Although Auckland is not the capital of New Zealand, it is the largest of the countries cities with almost a third of the total population of New Zealand residing in the cbd and its surroundings. Most tourists visit Auckland at some point, largely owing to its international airport. Strangely though it sits on a volcanic field and is surrounded by volcanoes, including Rangitoto, Mt Eden, and One Tree Hill among others, scientists are sure that one day there will be another eruption but with the last being hundreds of years ago hopefully that will not be for some time! On the scale of things Auckland centre is actually quite small so makes for an easily walk able visit. Starting at Aotea Square we walked down through Queens Street to Queens Wharf and the Viaduct Harbour, home to cruise ships, tankers and high end yachts respectively. Here we visited the Maritime museum which was a really great and diverse showcase of all things maritime in New Zealand. From the Moari beginnings, Captain Cook and the first Europeans and the influx of immigrants that followed to create this diverse country. There was all manner of exhibits impressively staged and culminating in a huge warehouse-like room full of sailing and America’s cup memorabilia. It was pretty interesting to see just how big the America’s cup boats are and with whisperings of this year’s competition already creeping into the news it was a good way to add to the excitement.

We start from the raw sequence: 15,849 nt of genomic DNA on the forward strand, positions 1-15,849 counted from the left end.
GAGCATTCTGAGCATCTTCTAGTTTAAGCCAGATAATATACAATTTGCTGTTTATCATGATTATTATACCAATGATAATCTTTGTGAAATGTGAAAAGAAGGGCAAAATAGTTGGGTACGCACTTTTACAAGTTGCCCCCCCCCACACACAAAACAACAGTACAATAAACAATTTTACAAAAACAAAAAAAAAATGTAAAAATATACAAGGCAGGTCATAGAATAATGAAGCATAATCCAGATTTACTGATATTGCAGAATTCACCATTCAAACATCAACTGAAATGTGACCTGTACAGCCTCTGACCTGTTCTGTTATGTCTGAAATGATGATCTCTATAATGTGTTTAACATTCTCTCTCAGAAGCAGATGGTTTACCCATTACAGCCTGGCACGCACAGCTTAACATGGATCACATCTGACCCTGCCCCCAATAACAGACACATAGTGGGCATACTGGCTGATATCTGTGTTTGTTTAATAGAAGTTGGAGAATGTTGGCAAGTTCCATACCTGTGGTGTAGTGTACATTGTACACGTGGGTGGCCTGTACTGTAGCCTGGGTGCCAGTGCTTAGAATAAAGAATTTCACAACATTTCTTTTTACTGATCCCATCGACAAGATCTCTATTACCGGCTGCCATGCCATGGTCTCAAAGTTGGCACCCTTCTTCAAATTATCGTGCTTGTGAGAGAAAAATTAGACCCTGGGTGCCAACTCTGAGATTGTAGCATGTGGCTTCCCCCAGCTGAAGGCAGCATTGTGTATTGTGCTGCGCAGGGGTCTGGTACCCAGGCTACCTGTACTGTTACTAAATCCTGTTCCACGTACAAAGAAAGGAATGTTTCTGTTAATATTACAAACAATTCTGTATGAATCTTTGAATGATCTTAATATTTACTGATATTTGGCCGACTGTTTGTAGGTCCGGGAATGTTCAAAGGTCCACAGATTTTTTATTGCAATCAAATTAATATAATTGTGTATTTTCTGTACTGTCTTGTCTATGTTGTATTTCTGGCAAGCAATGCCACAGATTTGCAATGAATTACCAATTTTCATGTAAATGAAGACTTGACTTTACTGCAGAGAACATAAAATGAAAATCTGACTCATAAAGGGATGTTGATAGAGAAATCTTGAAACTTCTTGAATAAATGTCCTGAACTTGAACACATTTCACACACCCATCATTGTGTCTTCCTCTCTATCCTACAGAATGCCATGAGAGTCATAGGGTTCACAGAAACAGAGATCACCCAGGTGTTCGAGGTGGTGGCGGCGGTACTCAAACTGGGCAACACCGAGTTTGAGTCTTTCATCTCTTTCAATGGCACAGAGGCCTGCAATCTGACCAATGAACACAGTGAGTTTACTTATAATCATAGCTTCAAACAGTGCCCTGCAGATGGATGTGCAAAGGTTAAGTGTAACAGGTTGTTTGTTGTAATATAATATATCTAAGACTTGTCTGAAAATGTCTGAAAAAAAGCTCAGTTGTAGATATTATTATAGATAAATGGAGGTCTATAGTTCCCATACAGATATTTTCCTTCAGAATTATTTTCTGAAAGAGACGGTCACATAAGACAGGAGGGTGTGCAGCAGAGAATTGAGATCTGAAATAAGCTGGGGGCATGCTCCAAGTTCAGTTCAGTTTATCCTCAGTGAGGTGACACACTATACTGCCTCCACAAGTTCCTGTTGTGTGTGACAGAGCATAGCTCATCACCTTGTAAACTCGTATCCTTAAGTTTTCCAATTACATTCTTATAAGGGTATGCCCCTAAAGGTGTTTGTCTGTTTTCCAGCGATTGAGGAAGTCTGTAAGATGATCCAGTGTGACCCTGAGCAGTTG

Heading through the city and over the harbour bridge takes you north to Takapuna and Devonport where we decided some more in depth visiting was required. First stop was Takapuna a fairly large city suburb town set along the wide sandy Takapuna Beach. The beach is fairly sheltered and is a mecca for families enjoying the water on paddleboards and kayaks as well as larger boats. We paddled our way along the sand with Rangitoto volcano rising out of Hauraki Gulf in the distance. After lunch in town we headed to the southern pinnacle of the North Shore and northern side of the Waitemata Harbour, Devonport.
Devonport is largely famous in New Zealand as the home of the singer Lorde, who is something of a national treasure. We didn’t see her around, unsurprisingly she is rarely in NZ anymore while chasing her music career around the globe. What we did see was the North Head Barracks, the old gun turrets and fortifications from the world wars were designed to protect the entrance to the harbour, and thus Auckland itself. Now, set upon the hill, they provide a stunning panorama of Auckland. From this perspective it was easy to see why the city has grown around its marine position, a great spot to watch the night fall and the city lights rise.